Australian Still Being Held in Mali Despite Prisoner Swap
In a major hostage exchange in Mali earlier this month, nearly 200 jihadists held by the Mali government were swapped for a French woman, two Italians and a kidnapped Malian politician. The exchange didn’t include Australian surgeon Ken Elliott, 85, who has been held by jihadists there since January 2016.
Those released were French aid worker Sophie Petronin and Italians Father Pierluigi Maccalli and tourist Nicola Chiacchio, along with prominent Malian politician Soumaila Cisse.
Why Elliott wasn’t included is not clear. The Department of Foreign Affairs and Trade says it engages in ‘quiet diplomacy’ in hostage cases involving Australians but does not seem to have been involved in this latest round of talks, either through our high commission in Ghana (the post responsible for Mali) or the Australian embassy in Paris.
It’s possible that Australia was not even aware of the exchange negotiations.
France is the former colonial ruler and still has the most influence of any external power in the region. It has 5,100 soldiers deployed across the Sahel region as part of its anti-jihadist Operation Barkhane. The force is headquartered at N’Djamena, the capital of Chad, with French forces located in Burkina Faso, Chad, Mali, Mauritania and Niger. The US has about 1,200 military personnel in West Africa, with a significant percentage in Niger, which has become the key American hub on that side of the continent.
Elliott and his wife, Joyce, first moved to Djibo in Burkina Faso, which borders Mali, in 1972. There they built a hospital and performed medical procedures on people from across the region. Because of their advanced age, they had been trying unsuccessfully to get someone else to take over the unsalaried running of the hospital.
On 16 January 2016, the Elliotts were abducted from the hospital by an Islamist extremist group from across the border in Mali. Jocelyn was released weeks later after the group said it did not involve women in war, but she was more likely released because of her age and the adverse local reaction to her detention.
Back then, the group holding Elliott called itself ‘Emirate of the Sahara’. This group was linked to Al-Qaeda in the Islamic Maghreb (AQIM) and led by Algerian Abu Yahya al Hammam.
On 2 March 2017, the Sahara branch of AQIM merged with the Macina Liberation Front, Ansar Dine, Al-Mourabitoun and other smaller groups to become Jama’at Nasr al-Islam wal Muslimin (JNIM) (meaning ‘Group to Support Islam and Muslims’), led by Tuareg militant Iyad Ag Ghali. JNIM became the official branch of Al-Qaeda in Mali after the various group leaders swore allegiance to al-Qaeda leader Ayman al-Zawahiri.
The group holding Elliott would now be part of JNIM.
JNIM is mainly located in northern Mali, but an early 2020 report by Burkina Faso’s L’Evenement newspaper said Elliott was being guarded by 20 armed men in Mali’s central Mopti region. That may no longer be the case as hostages are moved frequently due to JNIM’s concerns about recovery raids by French and US special forces.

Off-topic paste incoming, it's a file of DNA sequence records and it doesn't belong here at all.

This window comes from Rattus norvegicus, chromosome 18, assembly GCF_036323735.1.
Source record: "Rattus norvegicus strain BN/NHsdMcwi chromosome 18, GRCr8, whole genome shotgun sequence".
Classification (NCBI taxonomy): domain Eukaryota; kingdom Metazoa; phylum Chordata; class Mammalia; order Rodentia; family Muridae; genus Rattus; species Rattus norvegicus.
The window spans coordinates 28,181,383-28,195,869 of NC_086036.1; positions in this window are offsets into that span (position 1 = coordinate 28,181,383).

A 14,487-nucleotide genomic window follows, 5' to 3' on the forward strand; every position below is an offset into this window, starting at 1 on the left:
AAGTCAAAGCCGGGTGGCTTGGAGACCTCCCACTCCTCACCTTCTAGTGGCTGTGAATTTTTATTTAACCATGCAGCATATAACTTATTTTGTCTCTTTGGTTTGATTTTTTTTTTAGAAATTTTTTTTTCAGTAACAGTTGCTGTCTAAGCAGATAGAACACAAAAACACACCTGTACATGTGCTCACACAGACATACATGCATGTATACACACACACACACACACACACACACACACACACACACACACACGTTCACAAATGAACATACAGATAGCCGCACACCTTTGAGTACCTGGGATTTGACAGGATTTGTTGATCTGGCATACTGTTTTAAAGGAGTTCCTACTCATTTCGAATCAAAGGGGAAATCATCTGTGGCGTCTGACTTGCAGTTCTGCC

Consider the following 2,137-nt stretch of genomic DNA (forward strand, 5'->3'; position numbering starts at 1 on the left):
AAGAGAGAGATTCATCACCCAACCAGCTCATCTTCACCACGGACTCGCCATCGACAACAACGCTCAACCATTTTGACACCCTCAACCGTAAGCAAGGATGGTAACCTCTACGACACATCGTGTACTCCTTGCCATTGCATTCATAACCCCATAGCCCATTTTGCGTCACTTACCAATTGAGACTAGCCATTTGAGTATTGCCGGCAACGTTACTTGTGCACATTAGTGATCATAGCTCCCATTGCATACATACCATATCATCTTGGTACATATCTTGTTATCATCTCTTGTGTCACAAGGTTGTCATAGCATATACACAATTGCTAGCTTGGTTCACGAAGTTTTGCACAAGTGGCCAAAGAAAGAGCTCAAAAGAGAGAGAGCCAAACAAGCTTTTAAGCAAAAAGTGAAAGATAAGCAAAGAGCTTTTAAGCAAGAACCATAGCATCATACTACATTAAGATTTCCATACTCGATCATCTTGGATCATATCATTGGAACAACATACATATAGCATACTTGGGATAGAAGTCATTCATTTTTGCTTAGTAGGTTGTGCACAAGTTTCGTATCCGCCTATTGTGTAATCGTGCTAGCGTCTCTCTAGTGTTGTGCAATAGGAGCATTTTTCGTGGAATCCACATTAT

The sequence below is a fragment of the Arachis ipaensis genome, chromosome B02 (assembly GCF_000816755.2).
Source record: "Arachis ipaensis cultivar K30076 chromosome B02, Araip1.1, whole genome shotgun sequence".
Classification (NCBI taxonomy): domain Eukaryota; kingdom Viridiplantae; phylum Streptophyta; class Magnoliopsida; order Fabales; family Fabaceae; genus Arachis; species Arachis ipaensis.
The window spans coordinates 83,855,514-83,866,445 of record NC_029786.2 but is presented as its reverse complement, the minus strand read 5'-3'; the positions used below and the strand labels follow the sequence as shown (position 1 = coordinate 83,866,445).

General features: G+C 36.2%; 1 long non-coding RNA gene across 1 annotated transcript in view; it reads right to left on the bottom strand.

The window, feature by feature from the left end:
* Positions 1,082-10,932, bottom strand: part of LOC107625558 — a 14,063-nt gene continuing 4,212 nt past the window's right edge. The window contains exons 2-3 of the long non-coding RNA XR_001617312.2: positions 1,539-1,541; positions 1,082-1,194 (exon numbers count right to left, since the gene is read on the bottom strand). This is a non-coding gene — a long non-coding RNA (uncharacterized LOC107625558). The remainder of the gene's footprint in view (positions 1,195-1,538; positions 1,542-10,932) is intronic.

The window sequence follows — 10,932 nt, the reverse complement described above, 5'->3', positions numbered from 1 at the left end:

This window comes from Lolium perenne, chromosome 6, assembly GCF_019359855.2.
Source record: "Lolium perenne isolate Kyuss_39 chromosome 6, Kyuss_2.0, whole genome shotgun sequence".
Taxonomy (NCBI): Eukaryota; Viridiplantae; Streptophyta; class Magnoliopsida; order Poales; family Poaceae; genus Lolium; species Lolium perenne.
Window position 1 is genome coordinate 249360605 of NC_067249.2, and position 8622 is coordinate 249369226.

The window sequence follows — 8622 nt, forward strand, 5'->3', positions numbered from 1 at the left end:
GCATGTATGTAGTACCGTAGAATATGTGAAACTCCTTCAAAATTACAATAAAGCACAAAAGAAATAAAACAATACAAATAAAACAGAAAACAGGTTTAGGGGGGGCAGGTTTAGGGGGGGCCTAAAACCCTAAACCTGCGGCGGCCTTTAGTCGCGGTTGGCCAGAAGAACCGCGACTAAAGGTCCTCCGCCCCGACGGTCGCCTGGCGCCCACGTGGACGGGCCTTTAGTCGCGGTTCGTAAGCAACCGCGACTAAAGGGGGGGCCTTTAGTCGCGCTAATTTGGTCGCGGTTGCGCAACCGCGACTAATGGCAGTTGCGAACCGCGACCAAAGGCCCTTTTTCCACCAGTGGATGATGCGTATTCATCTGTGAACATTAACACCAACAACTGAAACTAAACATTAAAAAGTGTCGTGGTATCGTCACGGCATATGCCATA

Other JNIM hostages are Colombian nun Gloria Cecilia Narváez Argoti, South African Christo Bothma and Romanian Julian Ghergut.
Released hostage Sophie Petronin told French authorities that JNIM had killed Swiss hostage Beatrice Stoeckli ‘about a month ago’.
AQIM has a long history of taking hostages in the Sahara and Sahel; it is estimated to have raised at least US$50 million through kidnap for ransom.
All of the Islamist groups in Mali aspire to displace the country’s French-backed government and replace it with a caliphate run by clerics under sharia law. The eight-year-old jihadist insurgency that began in the north of Mali has spread to the country’s centre and is now affecting bordering Niger and Burkina Faso.
Trying to organise a hostage release in Mali is undoubtedly complicated due to the number of Islamist factions involved, poor communications, large area and poor infrastructure. This year Covid-19 has been an additional factor.
Mali is also in the aftermath of a military coup that toppled President Ibrahim Boubacar Keita on 18 August. Keita was replaced on 25 September by an interim president, Bah Ndaw, a former foreign minister and retired colonel selected by the military junta. Ndaw has appointed a 25-member government, in which four key posts have gone to colonels.
However, despite the many difficulties involved, this latest exchange was probably the best opportunity to get Elliott released in the nearly five years since he was taken hostage. JNIM’s apparent reluctance to release him is probably due to his value to the group as a medical doctor, which hopefully means he is being reasonably well treated.
Australia should now be involved in the debriefing of the released European hostages to gain more information about Elliott’s situation.